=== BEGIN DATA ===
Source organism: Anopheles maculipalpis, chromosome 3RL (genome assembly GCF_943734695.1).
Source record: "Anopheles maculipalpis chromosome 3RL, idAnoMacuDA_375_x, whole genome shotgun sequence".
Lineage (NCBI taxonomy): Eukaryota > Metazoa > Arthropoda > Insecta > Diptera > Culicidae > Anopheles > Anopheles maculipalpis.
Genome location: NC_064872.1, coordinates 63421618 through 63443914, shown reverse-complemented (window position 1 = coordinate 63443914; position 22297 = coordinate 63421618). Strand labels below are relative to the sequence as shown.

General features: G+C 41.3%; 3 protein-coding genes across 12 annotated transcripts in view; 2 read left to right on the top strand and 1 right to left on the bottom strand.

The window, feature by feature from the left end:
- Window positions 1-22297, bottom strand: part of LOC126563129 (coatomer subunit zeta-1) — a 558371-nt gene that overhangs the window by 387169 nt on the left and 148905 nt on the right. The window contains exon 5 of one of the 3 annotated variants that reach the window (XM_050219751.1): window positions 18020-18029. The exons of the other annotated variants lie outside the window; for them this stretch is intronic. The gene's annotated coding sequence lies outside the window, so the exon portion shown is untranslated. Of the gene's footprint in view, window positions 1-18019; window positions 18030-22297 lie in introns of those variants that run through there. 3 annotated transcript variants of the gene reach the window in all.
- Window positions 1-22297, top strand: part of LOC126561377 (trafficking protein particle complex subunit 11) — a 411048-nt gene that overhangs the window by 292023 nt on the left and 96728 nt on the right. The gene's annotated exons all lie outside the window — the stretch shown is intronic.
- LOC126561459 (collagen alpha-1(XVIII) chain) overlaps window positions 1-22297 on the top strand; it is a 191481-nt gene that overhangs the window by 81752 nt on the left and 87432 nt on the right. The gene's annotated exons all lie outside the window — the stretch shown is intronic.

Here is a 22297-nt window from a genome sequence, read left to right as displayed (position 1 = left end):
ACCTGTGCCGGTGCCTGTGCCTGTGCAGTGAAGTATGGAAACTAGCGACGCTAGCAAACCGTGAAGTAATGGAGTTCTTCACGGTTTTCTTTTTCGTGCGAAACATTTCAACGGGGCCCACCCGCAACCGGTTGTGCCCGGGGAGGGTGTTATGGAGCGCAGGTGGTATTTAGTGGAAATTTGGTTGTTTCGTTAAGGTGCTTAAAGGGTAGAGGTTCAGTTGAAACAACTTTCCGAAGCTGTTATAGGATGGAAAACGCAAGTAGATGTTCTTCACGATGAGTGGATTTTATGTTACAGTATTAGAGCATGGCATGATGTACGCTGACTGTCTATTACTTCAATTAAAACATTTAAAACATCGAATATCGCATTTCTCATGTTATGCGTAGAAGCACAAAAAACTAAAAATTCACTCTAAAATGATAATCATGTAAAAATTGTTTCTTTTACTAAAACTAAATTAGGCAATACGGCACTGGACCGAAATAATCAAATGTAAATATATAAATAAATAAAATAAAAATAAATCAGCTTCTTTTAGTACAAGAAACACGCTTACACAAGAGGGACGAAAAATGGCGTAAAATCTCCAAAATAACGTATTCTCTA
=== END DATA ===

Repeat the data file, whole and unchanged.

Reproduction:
Source organism: Anopheles maculipalpis, chromosome 3RL (genome assembly GCF_943734695.1).
Source record: "Anopheles maculipalpis chromosome 3RL, idAnoMacuDA_375_x, whole genome shotgun sequence".
Lineage (NCBI taxonomy): Eukaryota > Metazoa > Arthropoda > Insecta > Diptera > Culicidae > Anopheles > Anopheles maculipalpis.
Genome location: NC_064872.1, coordinates 63421618 through 63443914, shown reverse-complemented (window position 1 = coordinate 63443914; position 22297 = coordinate 63421618). Strand labels below are relative to the sequence as shown.

General features: G+C 41.3%; 3 protein-coding genes across 12 annotated transcripts in view; 2 read left to right on the top strand and 1 right to left on the bottom strand.

The window, feature by feature from the left end:
- Window positions 1-22297, bottom strand: part of LOC126563129 (coatomer subunit zeta-1) — a 558371-nt gene that overhangs the window by 387169 nt on the left and 148905 nt on the right. The window contains exon 5 of one of the 3 annotated variants that reach the window (XM_050219751.1): window positions 18020-18029. The exons of the other annotated variants lie outside the window; for them this stretch is intronic. The gene's annotated coding sequence lies outside the window, so the exon portion shown is untranslated. Of the gene's footprint in view, window positions 1-18019; window positions 18030-22297 lie in introns of those variants that run through there. 3 annotated transcript variants of the gene reach the window in all.
- Window positions 1-22297, top strand: part of LOC126561377 (trafficking protein particle complex subunit 11) — a 411048-nt gene that overhangs the window by 292023 nt on the left and 96728 nt on the right. The gene's annotated exons all lie outside the window — the stretch shown is intronic.
- LOC126561459 (collagen alpha-1(XVIII) chain) overlaps window positions 1-22297 on the top strand; it is a 191481-nt gene that overhangs the window by 81752 nt on the left and 87432 nt on the right. The gene's annotated exons all lie outside the window — the stretch shown is intronic.

Here is a 22297-nt window from a genome sequence, read left to right as displayed (position 1 = left end):
ACCTGTGCCGGTGCCTGTGCCTGTGCAGTGAAGTATGGAAACTAGCGACGCTAGCAAACCGTGAAGTAATGGAGTTCTTCACGGTTTTCTTTTTCGTGCGAAACATTTCAACGGGGCCCACCCGCAACCGGTTGTGCCCGGGGAGGGTGTTATGGAGCGCAGGTGGTATTTAGTGGAAATTTGGTTGTTTCGTTAAGGTGCTTAAAGGGTAGAGGTTCAGTTGAAACAACTTTCCGAAGCTGTTATAGGATGGAAAACGCAAGTAGATGTTCTTCACGATGAGTGGATTTTATGTTACAGTATTAGAGCATGGCATGATGTACGCTGACTGTCTATTACTTCAATTAAAACATTTAAAACATCGAATATCGCATTTCTCATGTTATGCGTAGAAGCACAAAAAACTAAAAATTCACTCTAAAATGATAATCATGTAAAAATTGTTTCTTTTACTAAAACTAAATTAGGCAATACGGCACTGGACCGAAATAATCAAATGTAAATATATAAATAAATAAAATAAAAATAAATCAGCTTCTTTTAGTACAAGAAACACGCTTACACAAGAGGGACGAAAAATGGCGTAAAATCTCCAAAATAACGTATTCTCTA